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Showering After Wisdom Teeth Removal

Updated: 1 day ago

You can shower and take a bath after your wisdom teeth extraction but it is recommended that you should take a hot one rather than a cold one. There are benefits in taking a hot shower or hot bath after removing the third molars so don't skip it.


Shower
Shower

Benefits of a hot shower and bath

We recommend taking a hot shower or bath because it can be relaxing, warm you up, and calm your nerves down after the surgery. Needless to say, the wisdom tooth removal was probably more excitement than you could've asked for in a single day.


In our experience, we do have some patients who are visibly shaken up after the extraction. You can visibly see them shivering and quivering right after the procedure.


They are not shivering because they're actually cold but rather its due to mental shock. They aren't cold because they are wearing less clothing but they're shaking from being in shock from undergoing the surgical procedure while wide awake.


How to alleviate the mental shock

One of the best ways to alleviate the mental shock, shaking and quivering is taking a hot shower or a hot bath.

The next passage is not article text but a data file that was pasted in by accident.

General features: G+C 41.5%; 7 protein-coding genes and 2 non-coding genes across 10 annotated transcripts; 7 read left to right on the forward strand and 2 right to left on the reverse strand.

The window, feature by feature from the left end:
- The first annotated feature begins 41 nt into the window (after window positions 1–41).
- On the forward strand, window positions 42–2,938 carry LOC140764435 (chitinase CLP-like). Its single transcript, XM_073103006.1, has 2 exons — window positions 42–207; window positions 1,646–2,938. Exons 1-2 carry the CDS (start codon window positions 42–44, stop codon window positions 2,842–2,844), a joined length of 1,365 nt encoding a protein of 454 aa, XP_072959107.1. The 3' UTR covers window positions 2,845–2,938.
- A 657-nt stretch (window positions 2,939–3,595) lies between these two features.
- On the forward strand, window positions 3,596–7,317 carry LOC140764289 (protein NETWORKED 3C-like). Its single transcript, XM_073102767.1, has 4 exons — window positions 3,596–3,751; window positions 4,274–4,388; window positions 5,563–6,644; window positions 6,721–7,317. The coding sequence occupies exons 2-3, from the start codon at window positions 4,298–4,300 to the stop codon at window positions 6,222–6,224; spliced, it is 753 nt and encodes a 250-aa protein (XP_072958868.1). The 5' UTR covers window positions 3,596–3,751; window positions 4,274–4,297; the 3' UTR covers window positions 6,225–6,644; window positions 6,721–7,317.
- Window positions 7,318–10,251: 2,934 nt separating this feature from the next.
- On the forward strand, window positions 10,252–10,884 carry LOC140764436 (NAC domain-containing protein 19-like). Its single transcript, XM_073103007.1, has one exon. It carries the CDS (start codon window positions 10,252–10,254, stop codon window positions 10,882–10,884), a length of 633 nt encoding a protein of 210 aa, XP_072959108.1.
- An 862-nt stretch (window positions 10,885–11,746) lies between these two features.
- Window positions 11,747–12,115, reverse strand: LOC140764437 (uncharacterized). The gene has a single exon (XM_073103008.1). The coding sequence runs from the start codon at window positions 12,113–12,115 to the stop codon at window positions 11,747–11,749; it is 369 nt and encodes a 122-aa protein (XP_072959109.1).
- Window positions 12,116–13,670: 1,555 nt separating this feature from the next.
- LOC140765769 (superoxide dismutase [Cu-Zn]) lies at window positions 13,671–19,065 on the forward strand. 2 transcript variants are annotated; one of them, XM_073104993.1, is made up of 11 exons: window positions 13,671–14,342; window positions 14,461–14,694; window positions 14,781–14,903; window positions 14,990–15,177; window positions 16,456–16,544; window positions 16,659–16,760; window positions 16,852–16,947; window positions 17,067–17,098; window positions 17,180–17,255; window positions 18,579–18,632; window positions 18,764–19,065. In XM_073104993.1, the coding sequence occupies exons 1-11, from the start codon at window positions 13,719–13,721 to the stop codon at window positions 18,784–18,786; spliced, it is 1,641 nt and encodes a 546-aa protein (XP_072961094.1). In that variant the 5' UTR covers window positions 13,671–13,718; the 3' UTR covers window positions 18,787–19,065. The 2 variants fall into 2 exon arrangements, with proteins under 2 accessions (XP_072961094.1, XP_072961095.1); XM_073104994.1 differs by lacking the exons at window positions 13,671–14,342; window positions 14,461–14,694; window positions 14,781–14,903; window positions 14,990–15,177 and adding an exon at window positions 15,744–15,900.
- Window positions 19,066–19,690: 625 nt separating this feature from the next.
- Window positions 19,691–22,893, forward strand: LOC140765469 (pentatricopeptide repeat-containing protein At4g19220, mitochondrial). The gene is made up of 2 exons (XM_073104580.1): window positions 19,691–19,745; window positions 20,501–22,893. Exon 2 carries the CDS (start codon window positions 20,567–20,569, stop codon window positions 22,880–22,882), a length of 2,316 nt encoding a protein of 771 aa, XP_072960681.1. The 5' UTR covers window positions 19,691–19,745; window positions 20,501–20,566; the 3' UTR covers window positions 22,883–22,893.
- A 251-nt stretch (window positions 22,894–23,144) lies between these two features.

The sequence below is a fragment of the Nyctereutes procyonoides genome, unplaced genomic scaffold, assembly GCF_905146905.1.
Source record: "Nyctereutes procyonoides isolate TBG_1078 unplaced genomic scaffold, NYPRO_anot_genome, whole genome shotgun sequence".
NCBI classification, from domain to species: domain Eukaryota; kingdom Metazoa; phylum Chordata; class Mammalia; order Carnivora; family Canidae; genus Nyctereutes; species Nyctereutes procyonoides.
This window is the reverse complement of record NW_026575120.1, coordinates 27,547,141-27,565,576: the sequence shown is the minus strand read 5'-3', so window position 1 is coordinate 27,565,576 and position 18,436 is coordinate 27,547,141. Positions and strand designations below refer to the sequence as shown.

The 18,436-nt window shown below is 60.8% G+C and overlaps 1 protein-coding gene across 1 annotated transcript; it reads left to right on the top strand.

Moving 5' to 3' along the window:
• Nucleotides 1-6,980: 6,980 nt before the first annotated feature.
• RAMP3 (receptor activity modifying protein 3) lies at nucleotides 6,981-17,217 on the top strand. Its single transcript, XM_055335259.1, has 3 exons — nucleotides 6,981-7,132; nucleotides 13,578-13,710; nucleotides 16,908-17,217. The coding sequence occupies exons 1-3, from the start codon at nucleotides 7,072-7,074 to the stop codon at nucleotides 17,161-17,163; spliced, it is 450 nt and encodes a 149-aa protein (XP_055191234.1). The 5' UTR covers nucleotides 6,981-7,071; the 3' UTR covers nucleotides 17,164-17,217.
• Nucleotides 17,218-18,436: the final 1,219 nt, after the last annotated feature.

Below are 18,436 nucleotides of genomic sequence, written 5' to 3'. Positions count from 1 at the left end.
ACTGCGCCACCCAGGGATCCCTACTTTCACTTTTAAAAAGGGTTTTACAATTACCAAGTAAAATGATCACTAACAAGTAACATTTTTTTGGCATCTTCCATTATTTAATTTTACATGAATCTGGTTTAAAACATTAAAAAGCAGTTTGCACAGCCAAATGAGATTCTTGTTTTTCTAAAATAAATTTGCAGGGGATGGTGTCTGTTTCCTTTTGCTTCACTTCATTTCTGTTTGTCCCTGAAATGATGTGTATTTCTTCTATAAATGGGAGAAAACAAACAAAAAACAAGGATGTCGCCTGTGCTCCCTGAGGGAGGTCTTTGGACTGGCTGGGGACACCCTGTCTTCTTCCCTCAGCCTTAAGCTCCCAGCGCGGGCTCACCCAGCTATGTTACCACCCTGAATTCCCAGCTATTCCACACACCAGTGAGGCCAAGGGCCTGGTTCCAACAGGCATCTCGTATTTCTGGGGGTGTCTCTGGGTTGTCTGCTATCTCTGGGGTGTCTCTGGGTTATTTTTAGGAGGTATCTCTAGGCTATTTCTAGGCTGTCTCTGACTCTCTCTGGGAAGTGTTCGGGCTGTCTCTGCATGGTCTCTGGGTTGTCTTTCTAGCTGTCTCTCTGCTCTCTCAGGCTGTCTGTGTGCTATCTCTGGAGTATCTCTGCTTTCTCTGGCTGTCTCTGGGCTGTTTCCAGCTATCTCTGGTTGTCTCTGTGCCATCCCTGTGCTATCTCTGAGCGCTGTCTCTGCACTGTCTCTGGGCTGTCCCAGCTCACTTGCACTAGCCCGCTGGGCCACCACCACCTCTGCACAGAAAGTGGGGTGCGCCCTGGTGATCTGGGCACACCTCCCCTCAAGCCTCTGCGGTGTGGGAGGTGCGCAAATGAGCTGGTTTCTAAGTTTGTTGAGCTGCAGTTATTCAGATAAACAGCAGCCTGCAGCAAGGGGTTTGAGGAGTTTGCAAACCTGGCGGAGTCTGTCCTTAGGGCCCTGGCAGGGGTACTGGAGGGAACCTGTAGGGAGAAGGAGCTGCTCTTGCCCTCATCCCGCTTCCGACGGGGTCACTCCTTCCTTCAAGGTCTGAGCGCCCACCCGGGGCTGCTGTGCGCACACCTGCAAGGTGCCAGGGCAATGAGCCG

How to decrease the shaking and quivering:

  1. Prepare a hot bath or shower.

  2. Let the warm water provide warmth for your body for about 15-20 minutes.

  3. Don't stay in for too long because the excessive heat can be detrimental.

Essentially, you're immersing yourself in the hot water and letting it warm you up to calm your nerves down. That should help stop the shaking and quivering or at the very least reduce it. You should feel much better afterwards once your body warms up.


Tip: A heated blanket is also a great idea for additional warmth after the shower! That is if you still feel cold afterwards.


heated blanket
heated blanket

This type of shock doesn't happen to everyone because most of our patients go home and make it through the night uneventfully.


This phenomenon probably occurs in about 1% of our patients so it isn't that common for us as well. Nonetheless, do not panic and think that something is wrong, your body is simply trying to process what you just went through.


Even if you're not experiencing shock, taking a long hot bath will still provide mental relief.


Why cold showers and baths are not beneficial

Wisdom teeth aftercare often instruct you to use a cold compress. By placing an ice pack on the affected side of your face it will help to numb the pain and reduce the facial swelling.